A panel of this court issued an opinion reversing Hale's and McRee's convictions, but the court subsequently vacated that panel opinion and ordered that the case be reheard en banc. See United States v. McRee, 984 F.2d 1144 vacated and reh'g en banc granted (11th Cir. 1993).
We are asked to decide whether the proceeds of an erroneously issued IRS refund check represent government property for purposes of criminal prosecution under 18 U.S.C. § 641. Section 641 provides in the pertinent part:
Whoever embezzles, steals, purloins, or knowingly converts to his use or the use of another, or without authority, sells, conveys or disposes of any record, voucher, money, or thing of value of the United States or of any department or agency thereof; or
Whoever receives, conceals, or retains the same with intent to convert it to his use or gain, knowing it to have been embezzled, stolen, purloined or converted . . .
Shall be fined not more than $10,000 or imprisoned not more than ten years, or both.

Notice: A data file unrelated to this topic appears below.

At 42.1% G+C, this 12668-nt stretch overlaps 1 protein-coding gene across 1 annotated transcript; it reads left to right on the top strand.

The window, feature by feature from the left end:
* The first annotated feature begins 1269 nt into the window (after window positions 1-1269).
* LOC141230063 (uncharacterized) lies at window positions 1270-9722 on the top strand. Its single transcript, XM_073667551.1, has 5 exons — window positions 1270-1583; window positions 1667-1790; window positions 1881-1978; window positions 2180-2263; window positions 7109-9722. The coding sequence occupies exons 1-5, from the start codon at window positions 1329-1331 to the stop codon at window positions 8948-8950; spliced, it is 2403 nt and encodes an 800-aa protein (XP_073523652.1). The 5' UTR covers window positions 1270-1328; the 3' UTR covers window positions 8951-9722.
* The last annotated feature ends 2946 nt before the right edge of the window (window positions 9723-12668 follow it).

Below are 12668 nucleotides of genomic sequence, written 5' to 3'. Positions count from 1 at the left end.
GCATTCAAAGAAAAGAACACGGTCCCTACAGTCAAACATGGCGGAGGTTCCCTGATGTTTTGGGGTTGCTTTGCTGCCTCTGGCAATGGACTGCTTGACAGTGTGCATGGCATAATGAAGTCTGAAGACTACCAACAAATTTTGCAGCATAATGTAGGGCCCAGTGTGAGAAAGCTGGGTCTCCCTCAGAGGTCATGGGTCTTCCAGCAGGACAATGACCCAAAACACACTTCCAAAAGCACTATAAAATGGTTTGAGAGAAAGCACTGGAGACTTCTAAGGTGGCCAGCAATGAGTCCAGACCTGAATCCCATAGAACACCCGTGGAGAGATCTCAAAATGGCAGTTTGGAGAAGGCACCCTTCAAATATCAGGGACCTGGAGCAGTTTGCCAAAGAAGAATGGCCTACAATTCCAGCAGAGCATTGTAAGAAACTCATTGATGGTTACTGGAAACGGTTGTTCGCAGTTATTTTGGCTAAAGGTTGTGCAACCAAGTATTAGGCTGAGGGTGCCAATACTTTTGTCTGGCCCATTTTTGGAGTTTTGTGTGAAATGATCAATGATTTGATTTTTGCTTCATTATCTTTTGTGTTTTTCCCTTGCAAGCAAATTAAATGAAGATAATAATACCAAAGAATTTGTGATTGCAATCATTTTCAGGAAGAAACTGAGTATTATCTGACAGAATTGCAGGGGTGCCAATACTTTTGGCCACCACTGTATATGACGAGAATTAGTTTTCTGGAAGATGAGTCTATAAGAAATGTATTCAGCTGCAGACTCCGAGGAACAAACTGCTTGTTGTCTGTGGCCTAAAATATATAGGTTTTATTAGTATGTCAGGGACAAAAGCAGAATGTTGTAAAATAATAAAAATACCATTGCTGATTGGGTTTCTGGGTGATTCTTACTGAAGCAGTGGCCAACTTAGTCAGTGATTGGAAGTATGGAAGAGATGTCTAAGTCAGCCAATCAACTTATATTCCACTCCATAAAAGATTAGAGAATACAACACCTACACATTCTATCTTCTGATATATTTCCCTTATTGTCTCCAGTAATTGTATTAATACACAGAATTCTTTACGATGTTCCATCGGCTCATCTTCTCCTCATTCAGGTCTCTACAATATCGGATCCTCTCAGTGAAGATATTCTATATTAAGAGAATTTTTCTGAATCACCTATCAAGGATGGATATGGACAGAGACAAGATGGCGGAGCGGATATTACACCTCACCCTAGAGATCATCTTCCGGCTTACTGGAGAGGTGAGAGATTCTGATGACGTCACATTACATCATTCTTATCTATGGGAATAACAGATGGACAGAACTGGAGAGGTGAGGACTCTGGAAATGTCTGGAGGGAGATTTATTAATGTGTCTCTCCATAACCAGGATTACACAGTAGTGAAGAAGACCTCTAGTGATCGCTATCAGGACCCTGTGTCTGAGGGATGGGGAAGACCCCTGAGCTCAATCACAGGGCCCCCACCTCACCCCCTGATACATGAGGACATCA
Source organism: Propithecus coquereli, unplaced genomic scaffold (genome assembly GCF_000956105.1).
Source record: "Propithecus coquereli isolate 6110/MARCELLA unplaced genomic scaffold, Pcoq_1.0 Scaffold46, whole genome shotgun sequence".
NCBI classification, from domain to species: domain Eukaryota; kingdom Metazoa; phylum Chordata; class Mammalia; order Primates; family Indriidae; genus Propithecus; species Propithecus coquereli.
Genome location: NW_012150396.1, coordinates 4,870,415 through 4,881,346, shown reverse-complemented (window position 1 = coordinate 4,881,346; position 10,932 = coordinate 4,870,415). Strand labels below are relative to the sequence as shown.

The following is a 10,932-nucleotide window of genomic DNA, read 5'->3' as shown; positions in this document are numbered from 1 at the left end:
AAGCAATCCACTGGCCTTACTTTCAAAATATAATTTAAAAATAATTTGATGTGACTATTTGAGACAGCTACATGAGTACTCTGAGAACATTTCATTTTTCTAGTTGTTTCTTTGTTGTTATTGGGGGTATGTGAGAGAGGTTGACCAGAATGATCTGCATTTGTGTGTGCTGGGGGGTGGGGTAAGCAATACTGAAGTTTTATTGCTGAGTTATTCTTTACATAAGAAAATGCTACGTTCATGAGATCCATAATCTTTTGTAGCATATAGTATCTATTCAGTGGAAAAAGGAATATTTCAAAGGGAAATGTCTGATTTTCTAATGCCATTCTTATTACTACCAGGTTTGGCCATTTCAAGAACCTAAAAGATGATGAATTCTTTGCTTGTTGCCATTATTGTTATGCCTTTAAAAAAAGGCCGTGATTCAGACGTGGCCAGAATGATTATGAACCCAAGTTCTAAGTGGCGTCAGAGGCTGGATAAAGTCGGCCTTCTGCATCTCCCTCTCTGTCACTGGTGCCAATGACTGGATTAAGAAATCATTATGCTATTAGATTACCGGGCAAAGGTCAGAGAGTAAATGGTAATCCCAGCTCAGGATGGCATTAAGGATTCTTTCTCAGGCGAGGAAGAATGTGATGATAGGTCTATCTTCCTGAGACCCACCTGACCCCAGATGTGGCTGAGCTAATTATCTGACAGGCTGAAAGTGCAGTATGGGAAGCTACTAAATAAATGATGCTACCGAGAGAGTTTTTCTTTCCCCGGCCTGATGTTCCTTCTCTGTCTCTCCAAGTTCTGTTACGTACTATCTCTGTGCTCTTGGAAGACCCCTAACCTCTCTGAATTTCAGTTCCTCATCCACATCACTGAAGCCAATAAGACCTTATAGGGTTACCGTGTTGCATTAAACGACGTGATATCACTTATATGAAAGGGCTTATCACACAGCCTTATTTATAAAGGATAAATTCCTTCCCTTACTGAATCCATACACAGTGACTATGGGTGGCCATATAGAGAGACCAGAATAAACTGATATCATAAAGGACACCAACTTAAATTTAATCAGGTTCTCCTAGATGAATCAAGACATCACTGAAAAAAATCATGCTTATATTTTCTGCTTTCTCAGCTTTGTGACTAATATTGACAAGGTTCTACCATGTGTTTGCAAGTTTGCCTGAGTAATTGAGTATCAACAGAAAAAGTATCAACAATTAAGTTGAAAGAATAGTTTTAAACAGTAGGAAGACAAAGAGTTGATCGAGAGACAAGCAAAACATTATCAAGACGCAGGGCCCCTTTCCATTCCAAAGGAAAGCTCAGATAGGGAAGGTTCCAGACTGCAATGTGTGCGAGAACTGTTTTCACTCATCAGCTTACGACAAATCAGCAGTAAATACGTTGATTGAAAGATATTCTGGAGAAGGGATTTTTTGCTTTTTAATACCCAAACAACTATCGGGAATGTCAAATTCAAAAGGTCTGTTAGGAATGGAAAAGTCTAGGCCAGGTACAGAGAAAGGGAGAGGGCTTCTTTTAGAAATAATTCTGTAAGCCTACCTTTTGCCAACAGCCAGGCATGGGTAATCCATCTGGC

18 U.S.C.A. § 641 (West 1976). In reviewing a conversion prosecution under section 641, this court has referenced the following three elements: (1) that the money or property belonged to the government; (2) that the defendant fraudulently appropriated the money or property to his own use or the use of others; (3) and that the defendant did so knowingly and willfully with the intent either temporarily or permanently to deprive the owner of the use of the money or property. See United States v. Lanier, 920 F.2d 887, 895 n. 62 (11th Cir.) (noting the three elements referenced in cases that deal with embezzlement prosecutions under section 641), cert. denied, ___ U.S. ___, 112 S.Ct. 208, 116 L.Ed.2d 166 (1991); see also United States v. Burton, 871 F.2d 1566, 1570 (11th Cir. 1989) (reviewing an embezzlement prosecution under section 641, and requiring that the government prove as the second element, "that the property lawfully came into the possession or care of the defendant, and the defendant fraudulently appropriated the money or property to his own use or the use of others").